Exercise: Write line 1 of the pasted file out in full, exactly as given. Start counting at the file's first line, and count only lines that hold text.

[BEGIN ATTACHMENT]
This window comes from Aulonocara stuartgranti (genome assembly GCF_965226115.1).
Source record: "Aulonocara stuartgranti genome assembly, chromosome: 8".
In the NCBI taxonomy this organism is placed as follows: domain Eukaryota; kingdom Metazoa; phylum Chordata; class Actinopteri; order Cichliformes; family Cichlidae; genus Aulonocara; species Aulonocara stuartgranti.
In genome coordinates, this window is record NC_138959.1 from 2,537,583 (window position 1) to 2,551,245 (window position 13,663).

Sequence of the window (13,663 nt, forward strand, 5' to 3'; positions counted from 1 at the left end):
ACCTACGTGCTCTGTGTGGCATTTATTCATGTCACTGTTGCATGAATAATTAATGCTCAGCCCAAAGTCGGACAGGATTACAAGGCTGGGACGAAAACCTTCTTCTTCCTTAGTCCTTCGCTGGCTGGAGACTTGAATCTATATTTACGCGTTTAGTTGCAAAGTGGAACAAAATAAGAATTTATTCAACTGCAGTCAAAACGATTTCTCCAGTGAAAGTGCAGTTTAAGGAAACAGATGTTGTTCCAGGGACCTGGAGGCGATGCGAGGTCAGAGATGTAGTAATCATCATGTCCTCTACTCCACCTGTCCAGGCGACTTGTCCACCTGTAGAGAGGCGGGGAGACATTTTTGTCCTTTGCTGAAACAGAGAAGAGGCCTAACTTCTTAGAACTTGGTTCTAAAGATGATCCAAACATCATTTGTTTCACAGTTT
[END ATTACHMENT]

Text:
This window comes from Aulonocara stuartgranti (genome assembly GCF_965226115.1).